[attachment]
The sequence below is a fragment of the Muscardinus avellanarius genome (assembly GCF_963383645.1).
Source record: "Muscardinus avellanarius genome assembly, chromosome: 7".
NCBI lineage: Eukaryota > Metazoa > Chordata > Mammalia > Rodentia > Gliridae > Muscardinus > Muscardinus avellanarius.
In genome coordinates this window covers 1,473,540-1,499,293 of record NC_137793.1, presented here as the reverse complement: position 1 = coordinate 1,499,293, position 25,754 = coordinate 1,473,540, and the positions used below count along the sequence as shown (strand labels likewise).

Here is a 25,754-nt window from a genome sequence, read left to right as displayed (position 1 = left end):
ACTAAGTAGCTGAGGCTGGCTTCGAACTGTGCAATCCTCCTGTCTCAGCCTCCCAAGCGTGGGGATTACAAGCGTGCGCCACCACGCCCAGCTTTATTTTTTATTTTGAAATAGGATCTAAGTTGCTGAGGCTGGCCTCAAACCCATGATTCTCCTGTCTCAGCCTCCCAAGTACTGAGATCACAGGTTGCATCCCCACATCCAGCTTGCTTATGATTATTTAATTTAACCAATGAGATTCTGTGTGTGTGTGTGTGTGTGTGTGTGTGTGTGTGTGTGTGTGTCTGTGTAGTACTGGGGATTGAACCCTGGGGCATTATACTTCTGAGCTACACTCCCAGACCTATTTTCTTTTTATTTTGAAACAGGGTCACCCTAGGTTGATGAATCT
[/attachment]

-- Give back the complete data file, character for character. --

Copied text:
The sequence below is a fragment of the Muscardinus avellanarius genome (assembly GCF_963383645.1).
Source record: "Muscardinus avellanarius genome assembly, chromosome: 7".
NCBI lineage: Eukaryota > Metazoa > Chordata > Mammalia > Rodentia > Gliridae > Muscardinus > Muscardinus avellanarius.
In genome coordinates this window covers 1,473,540-1,499,293 of record NC_137793.1, presented here as the reverse complement: position 1 = coordinate 1,499,293, position 25,754 = coordinate 1,473,540, and the positions used below count along the sequence as shown (strand labels likewise).

Here is a 25,754-nt window from a genome sequence, read left to right as displayed (position 1 = left end):
ACTAAGTAGCTGAGGCTGGCTTCGAACTGTGCAATCCTCCTGTCTCAGCCTCCCAAGCGTGGGGATTACAAGCGTGCGCCACCACGCCCAGCTTTATTTTTTATTTTGAAATAGGATCTAAGTTGCTGAGGCTGGCCTCAAACCCATGATTCTCCTGTCTCAGCCTCCCAAGTACTGAGATCACAGGTTGCATCCCCACATCCAGCTTGCTTATGATTATTTAATTTAACCAATGAGATTCTGTGTGTGTGTGTGTGTGTGTGTGTGTGTGTGTGTGTGTGTGTCTGTGTAGTACTGGGGATTGAACCCTGGGGCATTATACTTCTGAGCTACACTCCCAGACCTATTTTCTTTTTATTTTGAAACAGGGTCACCCTAGGTTGATGAATCT